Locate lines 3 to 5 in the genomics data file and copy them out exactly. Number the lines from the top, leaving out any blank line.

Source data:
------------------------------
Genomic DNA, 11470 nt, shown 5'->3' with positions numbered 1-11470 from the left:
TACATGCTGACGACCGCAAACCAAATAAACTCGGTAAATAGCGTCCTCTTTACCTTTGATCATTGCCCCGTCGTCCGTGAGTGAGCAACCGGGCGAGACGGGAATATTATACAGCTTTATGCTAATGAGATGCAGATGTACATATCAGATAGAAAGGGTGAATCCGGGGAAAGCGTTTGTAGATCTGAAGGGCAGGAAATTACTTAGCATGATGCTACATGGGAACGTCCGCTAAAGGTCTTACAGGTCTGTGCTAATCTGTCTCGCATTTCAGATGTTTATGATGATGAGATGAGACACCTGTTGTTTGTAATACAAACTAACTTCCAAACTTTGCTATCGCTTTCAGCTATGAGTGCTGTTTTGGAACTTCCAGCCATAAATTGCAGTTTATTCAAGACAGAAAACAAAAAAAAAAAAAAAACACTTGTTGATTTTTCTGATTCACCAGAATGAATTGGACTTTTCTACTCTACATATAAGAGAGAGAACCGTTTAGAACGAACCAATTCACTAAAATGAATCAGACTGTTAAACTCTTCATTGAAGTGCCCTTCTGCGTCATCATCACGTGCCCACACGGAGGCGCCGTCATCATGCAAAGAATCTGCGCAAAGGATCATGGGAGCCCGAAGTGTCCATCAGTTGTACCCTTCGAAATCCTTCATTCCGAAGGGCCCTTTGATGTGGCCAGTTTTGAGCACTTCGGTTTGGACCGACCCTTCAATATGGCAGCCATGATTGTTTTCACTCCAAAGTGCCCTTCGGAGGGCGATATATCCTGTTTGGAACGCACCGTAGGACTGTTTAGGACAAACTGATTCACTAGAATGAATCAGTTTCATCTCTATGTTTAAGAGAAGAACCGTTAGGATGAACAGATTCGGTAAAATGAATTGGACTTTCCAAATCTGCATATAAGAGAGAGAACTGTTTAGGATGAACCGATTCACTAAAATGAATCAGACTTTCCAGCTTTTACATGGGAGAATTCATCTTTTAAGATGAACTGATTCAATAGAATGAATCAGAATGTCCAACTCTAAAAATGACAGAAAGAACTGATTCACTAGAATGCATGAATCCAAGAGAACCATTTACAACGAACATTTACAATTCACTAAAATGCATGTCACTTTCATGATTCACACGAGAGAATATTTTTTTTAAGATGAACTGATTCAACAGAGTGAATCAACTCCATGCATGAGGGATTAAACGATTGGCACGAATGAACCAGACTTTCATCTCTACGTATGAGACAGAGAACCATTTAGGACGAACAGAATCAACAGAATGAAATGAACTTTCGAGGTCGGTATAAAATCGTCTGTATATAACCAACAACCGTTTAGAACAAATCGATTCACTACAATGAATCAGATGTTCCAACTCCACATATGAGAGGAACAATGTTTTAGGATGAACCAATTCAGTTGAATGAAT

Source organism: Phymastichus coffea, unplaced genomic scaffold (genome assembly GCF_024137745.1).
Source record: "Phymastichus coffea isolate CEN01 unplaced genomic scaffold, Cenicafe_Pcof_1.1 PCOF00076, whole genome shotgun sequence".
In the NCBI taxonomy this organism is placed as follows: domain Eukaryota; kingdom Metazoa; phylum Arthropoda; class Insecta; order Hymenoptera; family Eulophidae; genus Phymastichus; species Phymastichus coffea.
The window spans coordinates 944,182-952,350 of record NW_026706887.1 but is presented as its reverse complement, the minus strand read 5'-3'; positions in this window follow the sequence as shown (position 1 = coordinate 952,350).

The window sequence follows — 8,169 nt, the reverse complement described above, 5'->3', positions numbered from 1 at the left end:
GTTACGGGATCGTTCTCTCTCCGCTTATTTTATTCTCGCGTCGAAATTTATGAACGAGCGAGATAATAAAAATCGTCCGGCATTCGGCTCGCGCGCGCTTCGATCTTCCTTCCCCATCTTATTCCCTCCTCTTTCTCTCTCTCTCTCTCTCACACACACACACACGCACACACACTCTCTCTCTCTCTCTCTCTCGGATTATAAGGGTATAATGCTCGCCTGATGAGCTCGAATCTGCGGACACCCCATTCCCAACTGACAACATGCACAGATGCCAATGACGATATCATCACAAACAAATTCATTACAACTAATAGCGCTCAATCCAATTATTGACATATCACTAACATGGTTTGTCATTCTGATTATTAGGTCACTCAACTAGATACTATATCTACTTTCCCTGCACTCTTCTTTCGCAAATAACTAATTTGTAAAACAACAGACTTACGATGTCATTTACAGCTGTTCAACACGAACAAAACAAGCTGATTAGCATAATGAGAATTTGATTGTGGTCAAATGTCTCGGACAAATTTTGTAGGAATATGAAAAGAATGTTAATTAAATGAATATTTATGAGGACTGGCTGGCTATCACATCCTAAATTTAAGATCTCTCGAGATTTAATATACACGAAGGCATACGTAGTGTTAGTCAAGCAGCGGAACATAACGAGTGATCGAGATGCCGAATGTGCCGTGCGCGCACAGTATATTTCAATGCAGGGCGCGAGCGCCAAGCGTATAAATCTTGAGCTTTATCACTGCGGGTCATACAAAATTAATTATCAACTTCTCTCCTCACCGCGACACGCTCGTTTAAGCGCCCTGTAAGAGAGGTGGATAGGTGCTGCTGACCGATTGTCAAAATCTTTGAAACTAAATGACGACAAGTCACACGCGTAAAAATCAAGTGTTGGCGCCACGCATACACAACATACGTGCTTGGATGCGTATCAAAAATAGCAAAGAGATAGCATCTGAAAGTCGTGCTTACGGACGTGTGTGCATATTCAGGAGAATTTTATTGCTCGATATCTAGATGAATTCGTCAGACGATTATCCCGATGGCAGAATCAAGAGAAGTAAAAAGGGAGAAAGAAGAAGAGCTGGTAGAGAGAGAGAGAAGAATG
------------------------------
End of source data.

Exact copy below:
Source organism: Phymastichus coffea, unplaced genomic scaffold (genome assembly GCF_024137745.1).
Source record: "Phymastichus coffea isolate CEN01 unplaced genomic scaffold, Cenicafe_Pcof_1.1 PCOF00076, whole genome shotgun sequence".
In the NCBI taxonomy this organism is placed as follows: domain Eukaryota; kingdom Metazoa; phylum Arthropoda; class Insecta; order Hymenoptera; family Eulophidae; genus Phymastichus; species Phymastichus coffea.